FALLS VILLAGE — To say that Bunny Williams is the doyenne of interior design and a master of good taste is to put it mildly.
During the 30-plus years she has had her eponymous firm, she has changed the face of decorating, how we look at our homes, and how we live. There is practically no one who has not felt her influence, copied her ideas, styled their gardens and homes her using her ideas, and looked to her for inspiration. Indeed she is a one-woman crusader for tasteful, comfortable and creative design that we all want to emulate.
A part-time resident of Falls Village for 40 years, she has nurtured her beloved home and gardens and contributed in countless ways to the development of this quaint New England town. Now she has partnered with Christina van Hengel to create 100 Main — the ultimate shopping experience celebrating local artisans.
“I knew what the building should look like,” explains Williams. “When I first came here it was an active grocery store. The minute the big markets came in it couldn’t survive. Then there was a computer business on one side and hairdresser on the other. The building just got shabbier and shabbier. I kept thinking if the building had a flat roof and a porch with rocking chairs it would look like an old general store.”
By the time Williams’s interest was piqued, the building was owned by the bank.
“The bank people were very nice to me, happy that someone was crazy enough to want to buy the building. I offered less than the asking price and they agreed to it. So we all came out ahead.”
Williams began to speak with people about the concept and wanted to find someone to work with her. Enter Christina van Hengel.
“I met Christina through Abigail Cusick, director of the Little Guild in Cornwall. Ten minutes after meeting her I asked if she wanted to join me in this endeavor. I was thrilled when she said yes.
“I love creating things and having great ideas,” she continues. “When you find someone like Christina who can share your vision, it’s wonderful. And it’s exciting to work with someone younger.”
Van Hengel, who resides in Great Barrington, Mass., started out in wealth management and then helped develop a fashion line called Maiyet that worked with artisans in developing countries. From there she moved into fashion editorial and worked at Harper’s Bazaar.
“When I was introduced to Bunny and listened to her idea for a shop, I was very excited about the prospect of working with artisans locally and having their works displayed in such a beautiful spot,” says van Hengel.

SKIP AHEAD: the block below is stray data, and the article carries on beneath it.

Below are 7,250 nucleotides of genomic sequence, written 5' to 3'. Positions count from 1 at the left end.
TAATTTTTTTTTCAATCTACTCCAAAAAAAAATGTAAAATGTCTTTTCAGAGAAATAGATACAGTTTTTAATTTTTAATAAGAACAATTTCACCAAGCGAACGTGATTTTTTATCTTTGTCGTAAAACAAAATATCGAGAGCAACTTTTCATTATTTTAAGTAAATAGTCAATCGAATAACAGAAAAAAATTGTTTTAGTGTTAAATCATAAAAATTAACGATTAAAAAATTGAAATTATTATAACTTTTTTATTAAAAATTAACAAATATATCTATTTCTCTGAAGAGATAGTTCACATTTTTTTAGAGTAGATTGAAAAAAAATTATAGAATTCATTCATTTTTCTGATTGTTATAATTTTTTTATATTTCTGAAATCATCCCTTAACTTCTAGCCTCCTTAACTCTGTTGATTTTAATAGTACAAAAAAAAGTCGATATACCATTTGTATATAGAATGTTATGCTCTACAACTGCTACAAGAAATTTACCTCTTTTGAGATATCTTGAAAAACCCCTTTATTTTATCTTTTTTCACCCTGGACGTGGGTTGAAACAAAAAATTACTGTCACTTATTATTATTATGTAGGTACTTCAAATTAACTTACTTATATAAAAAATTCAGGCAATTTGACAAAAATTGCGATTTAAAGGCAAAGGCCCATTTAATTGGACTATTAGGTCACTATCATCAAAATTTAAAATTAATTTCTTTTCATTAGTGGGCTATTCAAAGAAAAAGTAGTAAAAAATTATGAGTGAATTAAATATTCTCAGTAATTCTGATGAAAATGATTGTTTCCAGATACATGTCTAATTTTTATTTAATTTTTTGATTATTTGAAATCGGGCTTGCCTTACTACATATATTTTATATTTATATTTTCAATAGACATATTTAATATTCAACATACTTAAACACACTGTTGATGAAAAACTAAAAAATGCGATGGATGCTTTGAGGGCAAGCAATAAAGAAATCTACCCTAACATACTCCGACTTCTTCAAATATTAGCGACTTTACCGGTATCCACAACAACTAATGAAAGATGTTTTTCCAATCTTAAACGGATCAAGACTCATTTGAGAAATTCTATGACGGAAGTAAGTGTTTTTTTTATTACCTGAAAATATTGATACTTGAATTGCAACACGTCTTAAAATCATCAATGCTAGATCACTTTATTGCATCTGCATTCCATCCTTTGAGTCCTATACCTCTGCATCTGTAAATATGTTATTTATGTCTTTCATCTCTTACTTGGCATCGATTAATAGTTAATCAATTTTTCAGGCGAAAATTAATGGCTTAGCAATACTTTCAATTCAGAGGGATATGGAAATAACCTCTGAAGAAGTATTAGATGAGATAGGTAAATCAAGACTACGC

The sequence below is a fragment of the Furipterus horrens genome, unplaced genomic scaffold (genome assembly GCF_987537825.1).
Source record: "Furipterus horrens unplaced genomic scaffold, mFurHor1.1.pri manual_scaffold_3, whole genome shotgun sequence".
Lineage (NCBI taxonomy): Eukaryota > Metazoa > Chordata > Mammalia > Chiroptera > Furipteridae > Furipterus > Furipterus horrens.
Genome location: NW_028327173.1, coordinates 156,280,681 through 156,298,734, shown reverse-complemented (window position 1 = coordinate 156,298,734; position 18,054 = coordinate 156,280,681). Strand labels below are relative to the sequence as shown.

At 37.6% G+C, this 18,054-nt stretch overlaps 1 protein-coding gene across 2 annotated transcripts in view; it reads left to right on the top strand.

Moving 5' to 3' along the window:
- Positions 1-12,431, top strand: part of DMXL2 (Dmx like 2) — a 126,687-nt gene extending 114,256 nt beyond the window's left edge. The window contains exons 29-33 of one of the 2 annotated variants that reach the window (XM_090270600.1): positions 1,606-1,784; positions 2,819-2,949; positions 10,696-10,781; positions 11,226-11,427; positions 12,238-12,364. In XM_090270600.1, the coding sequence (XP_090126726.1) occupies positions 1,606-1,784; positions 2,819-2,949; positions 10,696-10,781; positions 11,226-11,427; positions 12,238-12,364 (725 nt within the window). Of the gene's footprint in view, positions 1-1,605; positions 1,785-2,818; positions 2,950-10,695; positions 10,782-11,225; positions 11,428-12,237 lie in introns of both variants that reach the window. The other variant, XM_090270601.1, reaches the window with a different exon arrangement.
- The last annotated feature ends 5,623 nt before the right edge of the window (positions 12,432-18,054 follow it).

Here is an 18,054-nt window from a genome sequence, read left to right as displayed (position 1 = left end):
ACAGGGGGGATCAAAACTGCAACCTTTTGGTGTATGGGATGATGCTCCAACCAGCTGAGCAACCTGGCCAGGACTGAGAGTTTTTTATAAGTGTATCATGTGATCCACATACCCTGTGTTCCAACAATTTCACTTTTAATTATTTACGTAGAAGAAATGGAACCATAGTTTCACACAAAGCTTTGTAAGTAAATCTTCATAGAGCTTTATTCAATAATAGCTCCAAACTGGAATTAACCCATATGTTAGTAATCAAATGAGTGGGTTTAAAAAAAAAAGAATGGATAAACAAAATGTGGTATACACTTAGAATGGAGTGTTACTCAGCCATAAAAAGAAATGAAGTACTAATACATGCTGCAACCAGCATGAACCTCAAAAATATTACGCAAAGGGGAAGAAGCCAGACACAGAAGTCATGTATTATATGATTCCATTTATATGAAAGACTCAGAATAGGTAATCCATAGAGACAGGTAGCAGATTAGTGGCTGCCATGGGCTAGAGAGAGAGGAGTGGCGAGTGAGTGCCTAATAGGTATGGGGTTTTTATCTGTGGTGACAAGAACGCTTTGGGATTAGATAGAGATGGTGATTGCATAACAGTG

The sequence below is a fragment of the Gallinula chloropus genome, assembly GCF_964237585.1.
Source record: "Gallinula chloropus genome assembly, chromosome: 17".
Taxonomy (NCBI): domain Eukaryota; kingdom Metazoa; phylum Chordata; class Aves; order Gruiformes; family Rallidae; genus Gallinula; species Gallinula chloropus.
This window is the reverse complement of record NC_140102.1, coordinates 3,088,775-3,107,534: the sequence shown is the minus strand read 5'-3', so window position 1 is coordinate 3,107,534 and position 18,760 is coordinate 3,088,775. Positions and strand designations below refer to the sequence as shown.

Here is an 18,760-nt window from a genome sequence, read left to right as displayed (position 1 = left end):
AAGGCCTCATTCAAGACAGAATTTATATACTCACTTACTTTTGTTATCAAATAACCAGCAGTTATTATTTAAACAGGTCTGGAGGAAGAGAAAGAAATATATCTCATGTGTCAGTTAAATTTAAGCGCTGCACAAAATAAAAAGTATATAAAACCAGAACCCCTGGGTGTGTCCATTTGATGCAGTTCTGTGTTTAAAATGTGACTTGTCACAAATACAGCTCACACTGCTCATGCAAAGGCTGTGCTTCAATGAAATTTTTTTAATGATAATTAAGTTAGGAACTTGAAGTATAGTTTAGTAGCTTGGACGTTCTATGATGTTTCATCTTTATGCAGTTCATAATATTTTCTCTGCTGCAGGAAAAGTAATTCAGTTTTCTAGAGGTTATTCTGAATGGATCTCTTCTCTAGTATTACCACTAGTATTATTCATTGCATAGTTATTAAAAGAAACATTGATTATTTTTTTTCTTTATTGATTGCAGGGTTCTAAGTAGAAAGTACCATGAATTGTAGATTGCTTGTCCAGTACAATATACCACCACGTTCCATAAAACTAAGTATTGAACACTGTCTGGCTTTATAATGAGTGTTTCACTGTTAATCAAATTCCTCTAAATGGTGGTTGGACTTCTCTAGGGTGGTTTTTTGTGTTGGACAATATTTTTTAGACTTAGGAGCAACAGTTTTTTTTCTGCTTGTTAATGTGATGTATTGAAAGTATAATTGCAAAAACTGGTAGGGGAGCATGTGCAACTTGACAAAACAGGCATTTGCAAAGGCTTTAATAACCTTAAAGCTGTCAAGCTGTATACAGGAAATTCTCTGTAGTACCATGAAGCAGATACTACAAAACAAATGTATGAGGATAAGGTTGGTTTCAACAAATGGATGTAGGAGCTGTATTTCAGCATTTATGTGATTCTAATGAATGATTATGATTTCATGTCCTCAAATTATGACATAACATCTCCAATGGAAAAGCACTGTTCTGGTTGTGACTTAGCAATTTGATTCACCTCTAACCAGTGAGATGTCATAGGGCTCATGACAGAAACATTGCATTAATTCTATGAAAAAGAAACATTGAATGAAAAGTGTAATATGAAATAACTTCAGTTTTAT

Williams hired contractor Seth Churchill from Salisbury to renovate the building
“I described exactly what I wanted,” says Williams, “and he got it right away. The bones were there; they just had to be returned to their original state. We found a cement floor under the grubby tile and polished it; we preserved the amazing sculptural trusses that support the roof. We used inexpensive wood siding on the walls because it’s durable and flexible for hanging pictures. Seth opened up the front of the building so that I could have my rocking chairs and my porch.”
It was done remarkably fast, with the major work being completed in June.
Finding merchandise was the fun part. Williams and van Hengel started to called people they knew and asked them to “show us their wares. We did online research and visited local craft fairs and markets to cull the best products.”
“We now have about 40 artisans and hope to add two new ones every month,” says Williams. “We have three ceramicists, but they are all quite different. The one glass artist we have is selling like crazy. These artists have a limited capacity for producing their work and it’s all manufactured in the tri-state area.”
“Since the production is limited, having more artisans providing new merchandise will help keep the store alive,” adds van Hengel. “If we sell a dozen glasses, there may not be another dozen right away. So we will constantly be looking for new suppliers.”
There is something for everyone, from the aforementioned glass designer and ceramicists to fine artists, woodworkers, metal sculptors, to craftsmen who create unique hand painted tabletop items, beautifully made tablecloths and napkins, straw baskets — the list seems endless. There is even a line of clothing made of fabric from Ireland.
The selection process is simple — both women have to like the work.
“It’s our taste,” says Williams. “It has to have fine craftsmanship, quality, and some connection to the environment. My taste is very eclectic, but the item has to have a quality we both like and, when needed, beautiful packaging.”
100 Main is opening at the perfect time. There is a new energy in Falls Village. There are new sidewalks and plantings along Main Street; the old town hall is now home to artists’ studios; the local inn is very successful, and the former Methodist church houses both the Falls Village Children’s Theater and the Blue Moon Cafe.
Since 100 Main officially opened on Aug. 9, the response has been amazing. Cars were lined up on Main Street and customers were wandering through the shop, seemingly delighted with what they were seeing — and buying. The shop is open Thursday and Friday from 10 a.m. to 4 p.m. and Saturday and Sunday from 11 a.m. to 5 p.m.
“We will be open year round,” says Williams. “January, February, and March are the months it would be fun to have something extra, perhaps offering classes and having artisans come to teach their skills.”
And knowing Bunny Williams if she sets her mind to it, it will happen.
Find 100 Main on Facebook, and on Twitter @100MainStFallsVillage.